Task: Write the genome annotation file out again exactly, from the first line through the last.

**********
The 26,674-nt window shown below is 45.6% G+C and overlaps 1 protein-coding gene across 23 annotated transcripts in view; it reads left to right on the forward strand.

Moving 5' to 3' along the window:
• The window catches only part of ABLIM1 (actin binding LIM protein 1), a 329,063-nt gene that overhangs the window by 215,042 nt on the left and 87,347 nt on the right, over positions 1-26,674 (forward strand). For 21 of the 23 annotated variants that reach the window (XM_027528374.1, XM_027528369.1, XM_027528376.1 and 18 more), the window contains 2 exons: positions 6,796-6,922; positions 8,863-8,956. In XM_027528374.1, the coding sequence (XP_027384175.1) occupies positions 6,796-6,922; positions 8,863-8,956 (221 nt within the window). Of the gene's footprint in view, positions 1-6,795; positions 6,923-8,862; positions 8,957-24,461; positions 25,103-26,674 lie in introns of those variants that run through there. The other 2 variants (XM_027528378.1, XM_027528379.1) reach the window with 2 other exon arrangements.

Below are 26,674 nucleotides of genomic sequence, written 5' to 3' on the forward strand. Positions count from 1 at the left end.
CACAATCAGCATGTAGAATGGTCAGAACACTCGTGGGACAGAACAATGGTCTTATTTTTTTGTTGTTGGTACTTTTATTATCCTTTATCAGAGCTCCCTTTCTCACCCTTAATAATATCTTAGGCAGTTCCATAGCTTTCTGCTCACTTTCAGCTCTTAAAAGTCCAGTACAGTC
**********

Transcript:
The 26,674-nt window shown below is 45.6% G+C and overlaps 1 protein-coding gene across 23 annotated transcripts in view; it reads left to right on the forward strand.

Moving 5' to 3' along the window:
• The window catches only part of ABLIM1 (actin binding LIM protein 1), a 329,063-nt gene that overhangs the window by 215,042 nt on the left and 87,347 nt on the right, over positions 1-26,674 (forward strand). For 21 of the 23 annotated variants that reach the window (XM_027528374.1, XM_027528369.1, XM_027528376.1 and 18 more), the window contains 2 exons: positions 6,796-6,922; positions 8,863-8,956. In XM_027528374.1, the coding sequence (XP_027384175.1) occupies positions 6,796-6,922; positions 8,863-8,956 (221 nt within the window). Of the gene's footprint in view, positions 1-6,795; positions 6,923-8,862; positions 8,957-24,461; positions 25,103-26,674 lie in introns of those variants that run through there. The other 2 variants (XM_027528378.1, XM_027528379.1) reach the window with 2 other exon arrangements.

Below are 26,674 nucleotides of genomic sequence, written 5' to 3' on the forward strand. Positions count from 1 at the left end.
CACAATCAGCATGTAGAATGGTCAGAACACTCGTGGGACAGAACAATGGTCTTATTTTTTTGTTGTTGGTACTTTTATTATCCTTTATCAGAGCTCCCTTTCTCACCCTTAATAATATCTTAGGCAGTTCCATAGCTTTCTGCTCACTTTCAGCTCTTAAAAGTCCAGTACAGTC